Moses Perry bought the farm upon which his son, David Perry, now resides, near the close of the last century. He married Sarah, daughter of William Russell, and they were parents of a large family, one of whom, David, lives upon the old homestead. Mr. Perry died in 1840, and his widow some two years later. Their eldest son, William, was a man of considerable local prominence, and was recognized as one of the leading citizens of Venango county. He took an active interest in public affairs, was elected county commissioner in 1838, and some years later represented the county in the legislature. He married Elizabeth, daughter of James Craig, and died in this township.
Page 549 of the same history lists Moses Perry among the early landowners of Venango county, giving the following description of his holdings:
Moses Perry.--Four hundred and fifteen acres, adjoining lands of James Scott, Samuel Jolly, and James Polk; surveyed April 29, 1814, in pursuance of warrant bearing date February 26, 1814.
Children. This is our best guess as to who Moses Perry's children were:
Based on the 1800 census, there may have been an additional male child who died in infancy.
A cousin sent me a gedcom file which listed a T. M. Perry, born in 1829, among Moses' children. This information may have been circulated to other researchers. I questioned the data when I received it, since it was unlikely Moses would have had a child so many years after the birth of his other children, especially if he were married to the same wife through all those years. Thanks to the efforts of several researchers, we've been able to identify this mysterious individual as Thomas McClintock Perry, who was the son of Moses' brother Thomas Perry.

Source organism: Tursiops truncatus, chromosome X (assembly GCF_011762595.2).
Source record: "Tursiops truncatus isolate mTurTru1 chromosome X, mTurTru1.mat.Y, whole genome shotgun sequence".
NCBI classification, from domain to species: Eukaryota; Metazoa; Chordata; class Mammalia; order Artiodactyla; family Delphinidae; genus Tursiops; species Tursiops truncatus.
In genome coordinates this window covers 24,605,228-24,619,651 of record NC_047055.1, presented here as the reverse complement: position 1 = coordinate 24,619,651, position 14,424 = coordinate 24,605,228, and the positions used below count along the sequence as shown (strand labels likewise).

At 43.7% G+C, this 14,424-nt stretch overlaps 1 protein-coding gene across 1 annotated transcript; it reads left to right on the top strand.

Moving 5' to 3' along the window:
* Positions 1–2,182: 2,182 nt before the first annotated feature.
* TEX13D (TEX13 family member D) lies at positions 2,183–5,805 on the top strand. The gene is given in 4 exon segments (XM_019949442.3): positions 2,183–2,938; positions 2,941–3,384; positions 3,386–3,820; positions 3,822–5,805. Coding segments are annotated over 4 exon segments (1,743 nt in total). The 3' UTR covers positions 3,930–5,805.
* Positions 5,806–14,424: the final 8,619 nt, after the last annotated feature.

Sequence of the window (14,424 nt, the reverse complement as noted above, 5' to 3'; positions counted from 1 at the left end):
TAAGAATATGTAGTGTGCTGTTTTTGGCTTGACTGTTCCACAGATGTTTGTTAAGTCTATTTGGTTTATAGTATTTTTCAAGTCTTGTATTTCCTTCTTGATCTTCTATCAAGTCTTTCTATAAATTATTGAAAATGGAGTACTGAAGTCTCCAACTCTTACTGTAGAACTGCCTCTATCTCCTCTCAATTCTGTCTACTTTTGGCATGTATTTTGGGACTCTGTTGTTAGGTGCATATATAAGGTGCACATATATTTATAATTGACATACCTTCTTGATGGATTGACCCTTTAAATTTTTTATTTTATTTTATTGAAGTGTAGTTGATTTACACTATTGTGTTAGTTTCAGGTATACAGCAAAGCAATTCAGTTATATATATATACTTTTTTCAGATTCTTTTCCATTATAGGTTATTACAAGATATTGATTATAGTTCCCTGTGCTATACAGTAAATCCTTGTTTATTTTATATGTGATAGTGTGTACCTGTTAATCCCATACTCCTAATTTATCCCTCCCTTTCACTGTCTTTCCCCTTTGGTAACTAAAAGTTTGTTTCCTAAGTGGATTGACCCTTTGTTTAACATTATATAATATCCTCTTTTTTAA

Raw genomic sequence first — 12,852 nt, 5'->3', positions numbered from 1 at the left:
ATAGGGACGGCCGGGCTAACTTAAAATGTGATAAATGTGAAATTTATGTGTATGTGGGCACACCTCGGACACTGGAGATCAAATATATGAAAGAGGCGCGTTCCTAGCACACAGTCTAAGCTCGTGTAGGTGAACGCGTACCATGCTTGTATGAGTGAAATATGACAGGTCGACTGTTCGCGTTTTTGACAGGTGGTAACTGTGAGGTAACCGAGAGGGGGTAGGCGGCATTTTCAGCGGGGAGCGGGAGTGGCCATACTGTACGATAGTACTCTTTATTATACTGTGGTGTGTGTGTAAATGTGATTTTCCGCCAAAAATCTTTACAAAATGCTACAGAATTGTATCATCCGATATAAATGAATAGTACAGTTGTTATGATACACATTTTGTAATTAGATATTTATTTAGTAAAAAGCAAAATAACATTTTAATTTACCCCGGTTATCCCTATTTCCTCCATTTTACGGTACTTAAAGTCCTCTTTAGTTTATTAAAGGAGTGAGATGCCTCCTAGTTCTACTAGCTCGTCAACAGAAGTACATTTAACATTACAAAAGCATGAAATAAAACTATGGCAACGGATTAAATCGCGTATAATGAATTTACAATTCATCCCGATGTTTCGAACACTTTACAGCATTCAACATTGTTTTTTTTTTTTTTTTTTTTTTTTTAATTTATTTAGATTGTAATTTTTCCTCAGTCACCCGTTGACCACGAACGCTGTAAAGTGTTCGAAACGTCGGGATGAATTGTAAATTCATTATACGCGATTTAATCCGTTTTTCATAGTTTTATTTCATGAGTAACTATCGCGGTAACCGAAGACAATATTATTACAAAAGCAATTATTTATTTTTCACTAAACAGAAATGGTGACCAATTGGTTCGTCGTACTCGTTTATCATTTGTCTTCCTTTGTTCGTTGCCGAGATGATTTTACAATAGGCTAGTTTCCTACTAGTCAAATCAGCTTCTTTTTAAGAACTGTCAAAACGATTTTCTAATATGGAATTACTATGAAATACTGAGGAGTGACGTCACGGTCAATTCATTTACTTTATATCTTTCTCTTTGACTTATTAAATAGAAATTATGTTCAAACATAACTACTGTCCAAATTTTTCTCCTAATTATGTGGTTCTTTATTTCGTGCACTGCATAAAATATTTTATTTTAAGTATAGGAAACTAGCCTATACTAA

Residences. Even if Moses' own birthplace is still a mystery, it appears that he lived awhile in New York before moving to Pennsylvania. In the 1850 census, his brother, Thomas Perry, was listed as being 68 years old and born in New York. Even if Moses was born overseas, he must have come to America by about 1782. From New York, he moved with his parents to the central part of Pennsylvania, then on to Venango county by the end of the 18th century, along with his wife Sarah and their first few children.
According to Mary Pierotti, Moses Perry requested a patent for land in what would become West Buffalo township, PA:
"25 Feb. 1794, No. 470, Northumberland County, 400. Moses Parry [sic]. Whereas Moses Parry of the county of...[paper is cut off here] hath requested to take up four hundred acres of land adjoining land this day granted to Wm. Russell Jun'r in the county of Northumberland (Provided the land is not within the last purchase made of the Indians) for which he agrees to pay, immediately into the office of the Receiver-General, for the use of this state, at the rate of fifty Shillings [sic] per hundred acres, in gold, silver, paper money of this state, or certificates; agreeable...."
On the Scrubgrass Township page at the Venango County genealogy web site, there's a list of place names, including:
- Lisbon - laid out in 1854 by Thomas ROBINSON and John SMITH on the lands of Moses PERRY and Elizabeth RIDDLE
- Perry's Run
Death. Thanks to the availability of his will, we can place the time of Moses Perry's death in the month of April 1848. The will also implies that Moses' wife was still alive at the time he prepared it.